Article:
Conclusion Top


This technique is simple, secure and easily reproducible. It neither requires formal repair or injured nail bed structures nor fixation of distal phalangeal fracture and results in uncomplicated reformation of nail plate and uneventful healing of distal phalangeal fractures.

 
   References Top

1.Rosenthal EA. Treatment of finger tip and nail bed injuries. Orthop Clin North Am 1983;23:675-97.  Back to cited text no. 1
    
2.Al Qattan MM, Hashem F, Helmi A. Irreducible tuft fractures of the distal phalanx. J Hand Surg Br 2003;28B:18-20.  Back to cited text no. 2
    
3.Bindra RR. Management of nail-bed fracture-lacerations using a tension-band suture. J Hand Surg Am 1996;21A:1111-3.  Back to cited text no. 3
    
4.Elbeshbeshy BR, Rettig ME. Nail bed repair and reconstruction. Tech Hand Up Extrem Surg 2002;6:50-5.  Back to cited text no. 4
[PUBMED]  [FULLTEXT]  
5.Green DP, Rowland SA. Fractures and dislocations in the hand. In: Rockwood CA, Green DP, Bucholz RW (Editors). Fractures in adults. 3 rd Ed. Philadelphia: Lippincott-Raven; 1991;1:444-6.  Back to cited text no. 5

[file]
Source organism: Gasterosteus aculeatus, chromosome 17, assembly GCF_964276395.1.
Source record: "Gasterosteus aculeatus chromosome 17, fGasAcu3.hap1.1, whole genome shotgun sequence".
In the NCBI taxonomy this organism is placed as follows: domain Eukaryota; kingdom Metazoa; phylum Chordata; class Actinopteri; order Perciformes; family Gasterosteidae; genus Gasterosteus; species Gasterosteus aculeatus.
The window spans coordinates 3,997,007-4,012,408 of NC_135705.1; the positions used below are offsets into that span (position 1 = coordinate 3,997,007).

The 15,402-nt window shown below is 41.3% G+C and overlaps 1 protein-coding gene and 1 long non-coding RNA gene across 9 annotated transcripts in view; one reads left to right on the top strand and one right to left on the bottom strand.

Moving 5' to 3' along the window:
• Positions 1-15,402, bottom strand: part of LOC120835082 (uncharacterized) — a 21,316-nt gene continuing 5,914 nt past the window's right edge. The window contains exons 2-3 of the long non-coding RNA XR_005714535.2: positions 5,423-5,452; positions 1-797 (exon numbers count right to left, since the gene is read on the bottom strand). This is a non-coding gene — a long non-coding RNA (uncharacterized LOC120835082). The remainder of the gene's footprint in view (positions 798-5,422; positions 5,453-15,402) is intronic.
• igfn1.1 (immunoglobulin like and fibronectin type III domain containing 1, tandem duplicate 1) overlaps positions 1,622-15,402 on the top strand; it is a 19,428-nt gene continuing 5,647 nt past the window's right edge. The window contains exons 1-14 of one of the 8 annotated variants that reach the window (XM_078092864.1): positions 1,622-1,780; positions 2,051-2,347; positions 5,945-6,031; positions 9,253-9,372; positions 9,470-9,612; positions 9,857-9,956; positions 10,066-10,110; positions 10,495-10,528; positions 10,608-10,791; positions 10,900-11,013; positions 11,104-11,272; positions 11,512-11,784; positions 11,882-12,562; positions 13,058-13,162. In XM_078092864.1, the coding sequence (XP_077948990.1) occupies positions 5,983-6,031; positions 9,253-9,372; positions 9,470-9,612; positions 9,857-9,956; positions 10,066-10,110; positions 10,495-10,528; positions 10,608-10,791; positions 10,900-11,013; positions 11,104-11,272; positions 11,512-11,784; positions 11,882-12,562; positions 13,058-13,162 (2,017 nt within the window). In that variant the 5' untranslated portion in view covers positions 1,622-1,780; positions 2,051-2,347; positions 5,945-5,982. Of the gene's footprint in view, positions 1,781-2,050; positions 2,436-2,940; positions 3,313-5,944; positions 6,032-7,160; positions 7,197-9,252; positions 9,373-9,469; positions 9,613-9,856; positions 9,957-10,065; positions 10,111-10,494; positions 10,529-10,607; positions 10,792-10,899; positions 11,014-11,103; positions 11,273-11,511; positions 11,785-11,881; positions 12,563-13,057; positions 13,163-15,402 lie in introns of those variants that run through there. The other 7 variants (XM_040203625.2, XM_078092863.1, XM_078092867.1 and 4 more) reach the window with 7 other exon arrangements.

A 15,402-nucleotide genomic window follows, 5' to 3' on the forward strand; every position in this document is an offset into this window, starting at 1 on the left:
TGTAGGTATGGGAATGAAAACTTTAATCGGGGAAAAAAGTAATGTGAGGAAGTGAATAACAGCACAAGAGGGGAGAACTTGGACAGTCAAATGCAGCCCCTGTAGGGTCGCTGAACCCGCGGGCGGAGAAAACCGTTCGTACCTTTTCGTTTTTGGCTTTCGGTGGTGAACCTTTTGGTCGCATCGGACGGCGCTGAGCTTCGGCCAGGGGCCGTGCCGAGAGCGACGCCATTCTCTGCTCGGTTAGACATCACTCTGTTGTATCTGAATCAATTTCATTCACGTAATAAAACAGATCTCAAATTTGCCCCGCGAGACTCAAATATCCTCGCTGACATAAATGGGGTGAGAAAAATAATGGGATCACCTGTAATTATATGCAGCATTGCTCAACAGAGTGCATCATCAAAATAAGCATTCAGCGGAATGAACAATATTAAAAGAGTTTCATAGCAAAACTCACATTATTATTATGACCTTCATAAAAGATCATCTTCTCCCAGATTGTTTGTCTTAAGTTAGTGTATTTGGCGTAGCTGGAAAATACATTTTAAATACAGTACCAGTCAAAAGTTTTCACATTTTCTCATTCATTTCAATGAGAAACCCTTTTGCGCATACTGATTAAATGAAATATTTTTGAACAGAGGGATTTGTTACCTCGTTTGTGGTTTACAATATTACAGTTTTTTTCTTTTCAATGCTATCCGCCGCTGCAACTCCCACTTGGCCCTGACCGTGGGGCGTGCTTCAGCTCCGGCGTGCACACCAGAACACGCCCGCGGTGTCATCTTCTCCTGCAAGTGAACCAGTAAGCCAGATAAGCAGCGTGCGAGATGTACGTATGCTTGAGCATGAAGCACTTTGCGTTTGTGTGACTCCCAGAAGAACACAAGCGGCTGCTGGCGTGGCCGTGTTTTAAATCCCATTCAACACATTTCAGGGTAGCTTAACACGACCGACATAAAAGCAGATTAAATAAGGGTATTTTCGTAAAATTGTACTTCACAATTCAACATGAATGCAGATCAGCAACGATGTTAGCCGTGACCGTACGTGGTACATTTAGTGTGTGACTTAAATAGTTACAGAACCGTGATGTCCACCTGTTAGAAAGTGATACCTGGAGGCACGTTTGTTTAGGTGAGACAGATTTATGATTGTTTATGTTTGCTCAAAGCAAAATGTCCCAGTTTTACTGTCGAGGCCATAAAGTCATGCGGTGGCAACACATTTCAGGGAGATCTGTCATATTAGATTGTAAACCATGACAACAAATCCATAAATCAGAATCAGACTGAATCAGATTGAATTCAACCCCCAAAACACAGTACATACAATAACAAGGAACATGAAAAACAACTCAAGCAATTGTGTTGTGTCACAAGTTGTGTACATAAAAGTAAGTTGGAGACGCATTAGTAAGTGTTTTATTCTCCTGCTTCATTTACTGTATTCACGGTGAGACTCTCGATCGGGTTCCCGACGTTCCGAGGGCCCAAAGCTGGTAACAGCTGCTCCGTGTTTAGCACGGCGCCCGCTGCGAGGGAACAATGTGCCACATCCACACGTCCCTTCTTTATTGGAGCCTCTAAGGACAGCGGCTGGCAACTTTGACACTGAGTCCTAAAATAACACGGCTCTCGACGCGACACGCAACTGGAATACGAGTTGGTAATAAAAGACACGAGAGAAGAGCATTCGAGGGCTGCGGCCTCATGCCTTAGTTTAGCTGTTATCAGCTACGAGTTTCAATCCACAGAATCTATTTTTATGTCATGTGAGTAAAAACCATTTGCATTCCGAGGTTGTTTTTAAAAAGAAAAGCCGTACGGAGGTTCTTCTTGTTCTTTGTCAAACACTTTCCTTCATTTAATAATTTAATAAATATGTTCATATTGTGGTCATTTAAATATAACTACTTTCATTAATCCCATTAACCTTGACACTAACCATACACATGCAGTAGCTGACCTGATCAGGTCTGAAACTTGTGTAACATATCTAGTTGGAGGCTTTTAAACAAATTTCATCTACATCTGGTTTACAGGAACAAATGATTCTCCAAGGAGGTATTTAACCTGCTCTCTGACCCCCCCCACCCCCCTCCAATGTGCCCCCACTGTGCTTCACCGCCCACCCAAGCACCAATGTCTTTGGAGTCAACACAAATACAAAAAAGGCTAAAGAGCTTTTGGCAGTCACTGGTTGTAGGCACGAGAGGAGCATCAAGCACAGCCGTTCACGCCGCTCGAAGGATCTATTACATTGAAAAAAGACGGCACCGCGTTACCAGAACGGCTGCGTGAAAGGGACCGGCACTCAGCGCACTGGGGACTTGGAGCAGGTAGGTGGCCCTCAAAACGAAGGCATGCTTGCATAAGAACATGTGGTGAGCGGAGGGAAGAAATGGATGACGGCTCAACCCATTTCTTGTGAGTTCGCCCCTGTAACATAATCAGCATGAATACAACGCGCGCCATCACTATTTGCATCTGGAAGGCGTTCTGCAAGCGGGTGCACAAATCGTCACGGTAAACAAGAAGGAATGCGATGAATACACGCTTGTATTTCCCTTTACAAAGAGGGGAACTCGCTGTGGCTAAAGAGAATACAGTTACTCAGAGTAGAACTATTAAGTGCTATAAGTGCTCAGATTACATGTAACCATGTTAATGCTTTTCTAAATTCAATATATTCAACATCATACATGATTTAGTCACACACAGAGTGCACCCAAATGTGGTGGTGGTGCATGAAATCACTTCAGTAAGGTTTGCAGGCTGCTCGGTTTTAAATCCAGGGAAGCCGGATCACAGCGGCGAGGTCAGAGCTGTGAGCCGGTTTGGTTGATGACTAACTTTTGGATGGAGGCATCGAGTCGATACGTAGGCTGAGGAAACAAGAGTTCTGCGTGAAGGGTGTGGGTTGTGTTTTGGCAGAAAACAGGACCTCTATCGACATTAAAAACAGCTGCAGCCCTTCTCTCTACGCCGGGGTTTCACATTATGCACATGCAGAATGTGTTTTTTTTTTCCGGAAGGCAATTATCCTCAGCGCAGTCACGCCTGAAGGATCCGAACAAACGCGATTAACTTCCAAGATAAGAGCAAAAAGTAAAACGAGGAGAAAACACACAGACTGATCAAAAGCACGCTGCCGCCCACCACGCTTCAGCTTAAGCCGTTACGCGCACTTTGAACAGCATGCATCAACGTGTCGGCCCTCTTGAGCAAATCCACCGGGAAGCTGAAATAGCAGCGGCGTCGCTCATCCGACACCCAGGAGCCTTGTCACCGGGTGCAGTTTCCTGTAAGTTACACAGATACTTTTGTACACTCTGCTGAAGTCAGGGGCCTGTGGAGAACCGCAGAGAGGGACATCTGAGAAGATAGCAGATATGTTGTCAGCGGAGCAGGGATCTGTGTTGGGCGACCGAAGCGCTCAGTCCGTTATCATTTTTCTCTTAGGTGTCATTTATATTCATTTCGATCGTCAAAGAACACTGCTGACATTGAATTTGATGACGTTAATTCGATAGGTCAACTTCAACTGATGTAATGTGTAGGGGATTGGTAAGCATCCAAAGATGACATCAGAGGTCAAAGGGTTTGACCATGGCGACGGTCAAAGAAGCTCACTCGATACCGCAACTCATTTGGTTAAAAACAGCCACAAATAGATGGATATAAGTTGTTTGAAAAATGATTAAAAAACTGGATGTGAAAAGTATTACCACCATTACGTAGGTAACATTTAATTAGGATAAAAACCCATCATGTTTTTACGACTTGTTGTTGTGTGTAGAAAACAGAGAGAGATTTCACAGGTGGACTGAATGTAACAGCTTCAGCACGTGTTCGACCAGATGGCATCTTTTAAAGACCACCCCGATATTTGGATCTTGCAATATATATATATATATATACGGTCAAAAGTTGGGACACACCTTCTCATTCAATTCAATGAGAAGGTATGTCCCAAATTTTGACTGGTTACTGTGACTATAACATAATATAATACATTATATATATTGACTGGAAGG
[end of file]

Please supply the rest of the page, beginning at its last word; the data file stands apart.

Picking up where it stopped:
6.Wewers M.E. and Lowe N.K. (1990) A critical review of visual analogue scales in the measurement of clinical phenomena. Research in Nursing and Health 13, 227-236.   Back to cited text no. 6
    
7.Richards AM, Crick A, Cole RP. A novel method of securing the nail following nail bed repair. Plast Reconstr Surg 1999;103:1983-5.  Back to cited text no. 7
[PUBMED]  [FULLTEXT]  
8.Stevenson TR. Fingertip and nail bed injuries. Orthop Clin North Am 1992;23:149-9.  Back to cited text no. 8
[PUBMED]    
9.Zacher JB. Management of injuries of the distal phalanx. Surg Clin North Am 1984;64:747-60.  Back to cited text no. 9
[PUBMED]    
10.Zook EG, Brown RE. The perionychium. In: Green DP (Editor). Operative hand surgery. 3 rd Ed. New York: Churchill Livingstone; 1993;1:1283-7.  Back to cited text no. 10
    
11.Foucher G, Merle M, Van Genechten F, Denuit P. Ungual synthesis. Ann Chir Main 1984;3:168-9.  Back to cited text no. 11
[PUBMED]    
12.Brown PB. The management of phalangeal and metacarpal fractures. Surg Clin North Am 1973;53:1393-437.  Back to cited text no. 12
    
13.Lammers RL, Trott AT. Methods of wound closure. In: Roberts JR, Hedges JR, (Editors). Clinical procedures in emergency medicine. 2 nd Ed. Philadelphia: Saunders; 1998. p.594.  Back to cited text no. 13